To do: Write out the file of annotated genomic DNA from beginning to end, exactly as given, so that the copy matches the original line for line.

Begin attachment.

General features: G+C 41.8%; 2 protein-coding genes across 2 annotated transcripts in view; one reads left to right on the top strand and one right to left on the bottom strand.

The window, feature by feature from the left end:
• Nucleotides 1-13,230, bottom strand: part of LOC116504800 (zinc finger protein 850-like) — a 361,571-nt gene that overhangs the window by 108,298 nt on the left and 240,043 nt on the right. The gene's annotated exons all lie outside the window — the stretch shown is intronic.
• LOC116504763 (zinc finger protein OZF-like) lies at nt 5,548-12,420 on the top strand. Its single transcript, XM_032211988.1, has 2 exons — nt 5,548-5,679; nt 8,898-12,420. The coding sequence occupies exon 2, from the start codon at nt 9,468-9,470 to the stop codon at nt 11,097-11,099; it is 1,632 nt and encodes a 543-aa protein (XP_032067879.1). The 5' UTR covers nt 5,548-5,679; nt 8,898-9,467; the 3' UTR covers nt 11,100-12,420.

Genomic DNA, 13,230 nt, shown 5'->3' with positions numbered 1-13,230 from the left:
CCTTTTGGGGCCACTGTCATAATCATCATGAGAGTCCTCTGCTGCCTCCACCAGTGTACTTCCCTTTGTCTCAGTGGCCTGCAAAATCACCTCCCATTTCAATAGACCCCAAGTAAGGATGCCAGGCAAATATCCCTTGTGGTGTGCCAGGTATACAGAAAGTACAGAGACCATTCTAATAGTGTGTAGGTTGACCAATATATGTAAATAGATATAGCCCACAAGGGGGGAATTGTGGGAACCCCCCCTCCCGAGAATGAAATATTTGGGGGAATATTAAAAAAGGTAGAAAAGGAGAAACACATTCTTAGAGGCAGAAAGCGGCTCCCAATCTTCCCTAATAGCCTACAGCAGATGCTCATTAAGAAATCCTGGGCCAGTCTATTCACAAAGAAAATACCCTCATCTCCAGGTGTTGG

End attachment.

General features: G+C 41.8%; 2 protein-coding genes across 2 annotated transcripts in view; one reads left to right on the top strand and one right to left on the bottom strand.

The window, feature by feature from the left end:
• Nucleotides 1-13,230, bottom strand: part of LOC116504800 (zinc finger protein 850-like) — a 361,571-nt gene that overhangs the window by 108,298 nt on the left and 240,043 nt on the right. The gene's annotated exons all lie outside the window — the stretch shown is intronic.
• LOC116504763 (zinc finger protein OZF-like) lies at nt 5,548-12,420 on the top strand. Its single transcript, XM_032211988.1, has 2 exons — nt 5,548-5,679; nt 8,898-12,420. The coding sequence occupies exon 2, from the start codon at nt 9,468-9,470 to the stop codon at nt 11,097-11,099; it is 1,632 nt and encodes a 543-aa protein (XP_032067879.1). The 5' UTR covers nt 5,548-5,679; nt 8,898-9,467; the 3' UTR covers nt 11,100-12,420.

Genomic DNA, 13,230 nt, shown 5'->3' with positions numbered 1-13,230 from the left:
CCTTTTGGGGCCACTGTCATAATCATCATGAGAGTCCTCTGCTGCCTCCACCAGTGTACTTCCCTTTGTCTCAGTGGCCTGCAAAATCACCTCCCATTTCAATAGACCCCAAGTAAGGATGCCAGGCAAATATCCCTTGTGGTGTGCCAGGTATACAGAAAGTACAGAGACCATTCTAATAGTGTGTAGGTTGACCAATATATGTAAATAGATATAGCCCACAAGGGGGGAATTGTGGGAACCCCCCCTCCCGAGAATGAAATATTTGGGGGAATATTAAAAAAGGTAGAAAAGGAGAAACACATTCTTAGAGGCAGAAAGCGGCTCCCAATCTTCCCTAATAGCCTACAGCAGATGCTCATTAAGAAATCCTGGGCCAGTCTATTCACAAAGAAAATACCCTCATCTCCAGGTGTTGG